Respondent contends that <limited.biz> is a generic term and is not confusingly similar to Complainant’s THE LIMITED mark. Respondent also contends that it has used the term “Limited” in connection with a bona fide offering of services, and that Respondent did not register and use the domain name in bad faith. Respondent states, “Limited.goferbiz [sic] have used the name ‘Limited’ since 1997 to market and describe some of our Internet Services and Packages…and also has substantial common law rights to the mark LIMITED as an Internet Service Provider…”
Respondent’s Additional Submission addressed several issues raised in Complainant’s Complaint and Additional Submission.
Complainant holds rights in THE LIMITED mark, which has been used by Complainant since at least as early as 1963 in connection with its clothing and retail stores. Complainant uses the THE LIMITED mark as both a trade name and to designate Complainant’s stores located throughout the U.S., which offer a variety of items that bear Complainant’s THE LIMITED mark. Complainant owns the domain names <thelimited.net>, <thelimited.com>, <thelimited.org>, and <thelimited.info>.
Complainant holds a variety of registrations with the U.S. Patent and Trademark Office for marks incorporating the LIMITED moniker, including: Reg. No. 1,020,794 registered September 16, 1975 for THE LIMITED; Reg. No. 1,205,525 registered August 17, 1982 for LIMITED EXPRESS; and, Reg. No. 1,492,347 registered June 15, 1988 for LIMITED TOO. Complainant holds a registration for the THE LIMITED mark in the United Kingdom, where Respodent is located (Reg. No. 2,021,168 for THE LIMITED). Complainant also owns European Community Trademark Reg. No. 000325043 for THE LIMITED, and this registration covers several European countries, including the United Kingdom.
Respondent is a United Kingdom business offering domain name registration, e-mail and hosting services. Respondent operates a domain name registration service through which it sells and rents domain name registrations and access. Respondent is not commonly known by the second-level “limited” domain, nor is it commonly referred to by the <limited.biz> domain name. Respondent’s Internet hosting services is called “Gofer Net,” available at <goferbiz.co.uk>.
Respondent received notice of Complainant’s STOP complaint on April 26, 2002, according to the Affidavit of Respondent’s principal, Mr. Marc Newton (Respondent’s Exhibit 14). Respondent received notice of Complainant’s UDRP dispute when it was filed on July 15, 2002. Therefore, as of April 26, 2002, Complainant had informed Respondent that it disputed Respondent’s registration and/or use of the domain name <limited.biz>.
The date on which Respondent began to make use of the name LIMITED is somewhat unclear. Respondent’s evidence of use of the domain name included: 1) the use of LIMITED.BIZ as the headline for several websites (none of which bears a date), and 2) the use of LIMITED.BIZ on a website page that can be reached via a link at <goferbiz.co.uk> or by manually keying the URL http://www.limited.goferbiz.co.uk. The printout for the latter website is dated May 30, 2002. The latter document states, “Limited is Goferbiz’s most popular package introduced in 1997…” However, the Respondent has not submitted any dated documentation that shows Respondent’s actual use of the “Limited” term before May 30, 2002.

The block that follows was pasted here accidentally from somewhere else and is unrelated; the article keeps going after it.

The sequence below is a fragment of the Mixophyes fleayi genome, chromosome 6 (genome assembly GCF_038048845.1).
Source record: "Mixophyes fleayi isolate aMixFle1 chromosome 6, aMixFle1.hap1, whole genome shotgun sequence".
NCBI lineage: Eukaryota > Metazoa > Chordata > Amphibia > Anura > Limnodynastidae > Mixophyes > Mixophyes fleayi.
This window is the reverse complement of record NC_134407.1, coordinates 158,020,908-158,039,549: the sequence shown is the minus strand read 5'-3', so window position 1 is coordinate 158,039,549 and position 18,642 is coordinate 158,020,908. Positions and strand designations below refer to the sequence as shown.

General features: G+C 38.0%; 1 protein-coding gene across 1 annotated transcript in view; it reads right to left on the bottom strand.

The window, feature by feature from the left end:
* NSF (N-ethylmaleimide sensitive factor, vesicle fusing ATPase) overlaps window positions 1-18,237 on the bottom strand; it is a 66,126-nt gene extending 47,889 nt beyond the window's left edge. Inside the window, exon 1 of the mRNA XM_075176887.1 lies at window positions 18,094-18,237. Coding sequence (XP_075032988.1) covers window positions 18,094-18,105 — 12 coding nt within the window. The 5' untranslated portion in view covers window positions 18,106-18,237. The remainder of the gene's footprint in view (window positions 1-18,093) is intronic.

After notice of the STOP dispute, Respondent contacted Complainant’s representative and attempted to settle the matter. Respondent and Complainant’s counsel had a telephone conversation on May 9, 2002. Complainant offered to reimburse Respondent for its expenses in connection with the domain name, and Respondent asserted that its expenses totaled 10,000 UK Pounds (approximately $15,000 U.S. Dollars). Respondent later sent Complainant’s counsel documentation to allegedly substantiate its expenses.
Respondent filed a trademark application in the U.K. after the dispute between the parties arose. Respondent’s application was filed May 14, 2002, two weeks after the Complainant’s STOP Complaint was filed.
Paragraph 15(a) of the Rules for Uniform Domain Name Dispute Resolution Policy (the “Rules”) instructs this Panel to “decide a complaint on the basis of the statements and documents submitted in accordance with the Policy, these Rules and any rules and principles of law that it deems applicable.”
Paragraph 4(a) of the Policy requires that the Complainant must prove each of the following three elements to obtain an order that a domain name should be cancelled or transferred:
(1) the domain name registered by the Respondent is identical or confusingly similar to a trademark or service mark in which the Complainant has rights;
(2) the Respondent has no rights or legitimate interests in respect of the domain name; and
(3) the domain name has been registered and is being used in bad faith.
Identical and/or Confusingly Similar